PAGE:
• Waterproof phone cover. You can get different sized waterproof pouches for all our electronic equipment.
  • Cash. Carry some cash for last minute purchases from local mom-and-pop shops and taverns dotted along the canals.
  • British Waterways Key. Available in the UK, this key offers access to a network of canal-side showering, toilet and freshwater supply facilities.
  • Batteries and chargers. Canal boats have electrical outlets for charging phones and batteries for things like flashlights. If you are an American and planning to boat in the British Isles be sure to use a US to UK adapter so you can use their electrical sockets and grid. Note that if you are traveling to anywhere in the rest of Europe then you will need an European adapter.
  • Food. Have some food onboard even if you plan to eat at canal restaurants.
  • Clothing. Ideally dress in layers so you are prepared for all conditions. Wellies are handy too for working on locks and muddy towpaths.
  • Soft waterproof bags. Soft bags weigh less and are easier to store in the limited space on a boat.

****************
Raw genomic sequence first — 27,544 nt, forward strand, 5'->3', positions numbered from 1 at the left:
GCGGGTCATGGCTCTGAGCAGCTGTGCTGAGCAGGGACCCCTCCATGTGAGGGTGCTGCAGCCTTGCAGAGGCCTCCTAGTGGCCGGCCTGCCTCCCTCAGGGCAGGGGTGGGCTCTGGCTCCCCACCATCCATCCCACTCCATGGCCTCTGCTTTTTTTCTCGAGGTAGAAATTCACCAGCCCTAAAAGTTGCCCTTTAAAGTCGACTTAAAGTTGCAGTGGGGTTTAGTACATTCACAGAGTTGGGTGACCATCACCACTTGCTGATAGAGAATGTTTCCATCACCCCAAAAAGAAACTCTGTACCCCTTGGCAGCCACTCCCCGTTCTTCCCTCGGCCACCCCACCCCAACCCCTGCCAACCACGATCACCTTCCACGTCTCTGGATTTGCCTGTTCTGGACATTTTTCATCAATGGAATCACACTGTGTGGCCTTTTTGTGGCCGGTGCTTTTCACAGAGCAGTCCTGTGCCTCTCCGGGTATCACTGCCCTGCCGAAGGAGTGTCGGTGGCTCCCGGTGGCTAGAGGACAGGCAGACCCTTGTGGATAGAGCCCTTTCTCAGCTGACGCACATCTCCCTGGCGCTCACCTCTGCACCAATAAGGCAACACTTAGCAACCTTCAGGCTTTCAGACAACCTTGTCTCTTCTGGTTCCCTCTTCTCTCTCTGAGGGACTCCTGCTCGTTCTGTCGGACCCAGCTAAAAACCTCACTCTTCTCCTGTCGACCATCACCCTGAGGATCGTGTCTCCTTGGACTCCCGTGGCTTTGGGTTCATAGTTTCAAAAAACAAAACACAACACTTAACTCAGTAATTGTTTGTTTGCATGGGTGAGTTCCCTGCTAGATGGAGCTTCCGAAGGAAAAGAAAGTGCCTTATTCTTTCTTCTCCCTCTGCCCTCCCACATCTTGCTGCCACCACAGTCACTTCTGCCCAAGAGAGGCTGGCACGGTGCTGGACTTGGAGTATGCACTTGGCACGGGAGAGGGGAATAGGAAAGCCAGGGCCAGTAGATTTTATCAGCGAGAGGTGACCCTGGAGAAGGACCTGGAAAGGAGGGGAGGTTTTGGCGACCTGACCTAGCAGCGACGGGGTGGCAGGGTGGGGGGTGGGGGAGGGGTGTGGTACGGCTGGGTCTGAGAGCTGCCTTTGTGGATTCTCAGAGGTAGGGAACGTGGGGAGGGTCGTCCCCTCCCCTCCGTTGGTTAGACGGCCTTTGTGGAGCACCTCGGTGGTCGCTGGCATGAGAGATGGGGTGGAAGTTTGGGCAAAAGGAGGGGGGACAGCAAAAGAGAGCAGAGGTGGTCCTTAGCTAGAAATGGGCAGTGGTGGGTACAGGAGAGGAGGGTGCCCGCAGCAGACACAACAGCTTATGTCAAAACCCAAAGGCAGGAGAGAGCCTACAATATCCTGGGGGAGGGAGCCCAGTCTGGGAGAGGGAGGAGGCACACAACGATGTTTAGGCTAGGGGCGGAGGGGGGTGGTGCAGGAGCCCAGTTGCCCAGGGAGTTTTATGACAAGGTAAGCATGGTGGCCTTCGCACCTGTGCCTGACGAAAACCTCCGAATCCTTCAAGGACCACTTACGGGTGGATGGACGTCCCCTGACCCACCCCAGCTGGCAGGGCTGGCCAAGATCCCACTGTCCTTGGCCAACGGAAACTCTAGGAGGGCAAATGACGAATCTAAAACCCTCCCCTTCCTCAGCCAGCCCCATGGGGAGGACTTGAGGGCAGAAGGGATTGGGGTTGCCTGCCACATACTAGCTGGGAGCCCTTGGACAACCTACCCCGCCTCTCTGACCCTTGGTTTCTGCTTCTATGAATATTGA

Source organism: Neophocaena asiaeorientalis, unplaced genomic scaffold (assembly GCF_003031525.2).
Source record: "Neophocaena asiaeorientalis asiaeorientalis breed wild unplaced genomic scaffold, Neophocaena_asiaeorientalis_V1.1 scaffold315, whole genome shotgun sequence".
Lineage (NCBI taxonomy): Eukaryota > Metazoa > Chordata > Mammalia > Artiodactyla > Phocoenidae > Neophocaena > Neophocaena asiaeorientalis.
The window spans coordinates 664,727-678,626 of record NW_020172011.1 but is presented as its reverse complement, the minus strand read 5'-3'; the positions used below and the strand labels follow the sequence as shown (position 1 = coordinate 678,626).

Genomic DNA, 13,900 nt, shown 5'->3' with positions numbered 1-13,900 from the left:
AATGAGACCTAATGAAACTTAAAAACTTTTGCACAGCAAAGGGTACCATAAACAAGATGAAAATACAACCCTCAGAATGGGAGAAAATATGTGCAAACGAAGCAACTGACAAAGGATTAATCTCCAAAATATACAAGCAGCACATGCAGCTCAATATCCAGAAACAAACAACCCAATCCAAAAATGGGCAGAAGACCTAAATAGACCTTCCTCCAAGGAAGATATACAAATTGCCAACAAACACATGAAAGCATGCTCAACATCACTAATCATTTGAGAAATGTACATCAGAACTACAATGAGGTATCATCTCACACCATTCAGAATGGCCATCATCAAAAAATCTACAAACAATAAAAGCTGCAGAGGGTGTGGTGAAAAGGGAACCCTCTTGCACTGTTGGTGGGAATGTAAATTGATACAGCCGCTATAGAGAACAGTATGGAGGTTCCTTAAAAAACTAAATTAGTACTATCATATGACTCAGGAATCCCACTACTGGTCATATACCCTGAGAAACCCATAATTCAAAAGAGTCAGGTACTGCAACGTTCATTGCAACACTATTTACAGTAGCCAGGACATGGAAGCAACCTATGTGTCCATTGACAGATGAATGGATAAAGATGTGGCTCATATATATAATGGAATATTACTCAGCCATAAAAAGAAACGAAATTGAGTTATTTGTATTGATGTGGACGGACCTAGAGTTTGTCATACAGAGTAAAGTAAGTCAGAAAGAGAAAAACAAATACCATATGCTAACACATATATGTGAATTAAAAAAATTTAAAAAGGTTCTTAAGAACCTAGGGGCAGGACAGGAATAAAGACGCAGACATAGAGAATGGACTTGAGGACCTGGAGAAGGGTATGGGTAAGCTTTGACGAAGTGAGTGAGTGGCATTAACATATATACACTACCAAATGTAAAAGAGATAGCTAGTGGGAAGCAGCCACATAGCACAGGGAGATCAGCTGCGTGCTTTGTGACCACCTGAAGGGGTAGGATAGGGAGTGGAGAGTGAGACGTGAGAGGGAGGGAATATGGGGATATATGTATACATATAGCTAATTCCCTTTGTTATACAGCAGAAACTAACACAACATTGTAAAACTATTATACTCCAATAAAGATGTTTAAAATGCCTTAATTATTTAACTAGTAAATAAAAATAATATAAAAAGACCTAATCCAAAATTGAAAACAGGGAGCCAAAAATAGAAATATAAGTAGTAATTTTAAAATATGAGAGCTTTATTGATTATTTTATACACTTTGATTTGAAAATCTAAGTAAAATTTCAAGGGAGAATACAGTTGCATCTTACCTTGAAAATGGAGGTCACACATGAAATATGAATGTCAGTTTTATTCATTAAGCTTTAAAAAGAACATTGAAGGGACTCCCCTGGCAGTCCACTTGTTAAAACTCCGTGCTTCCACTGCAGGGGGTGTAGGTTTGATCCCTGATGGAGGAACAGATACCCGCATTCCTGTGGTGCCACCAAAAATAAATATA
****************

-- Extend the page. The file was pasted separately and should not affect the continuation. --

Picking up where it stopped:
• Recreational equipment. Folding chairs, tents for camping, bicycles for cycling on towpaths and gaining access to further away spots of interest. Add anything else you think may be helpful for canalside pastimes.
  • Binoculars. Great for seeing the amazing local sights in more detail.
  • Camera. Don’t forget to get a cheap waterproof disposable camera. You can use this in situations where you would be more wary of using your expensive smartphone. A waterproof disposable camera is easily retrieved if dropped in the water without any damage to the camera or film inside. The pictures are surprisingly good quality as well.
  • Sunglasses and sunscreen. You need these even if you are an American vacationing in Britain or Ireland. Contrary to popular belief it doesn’t rain all the time in the British Isles (at least not in the summer); the summer months can be very hot and sunny and the humidity in the air means you are more prone to get sunburn.
  • Sunburn relief. See above.

Tools and maintenance essentials

These essential items are only for those of you who own their canal boat.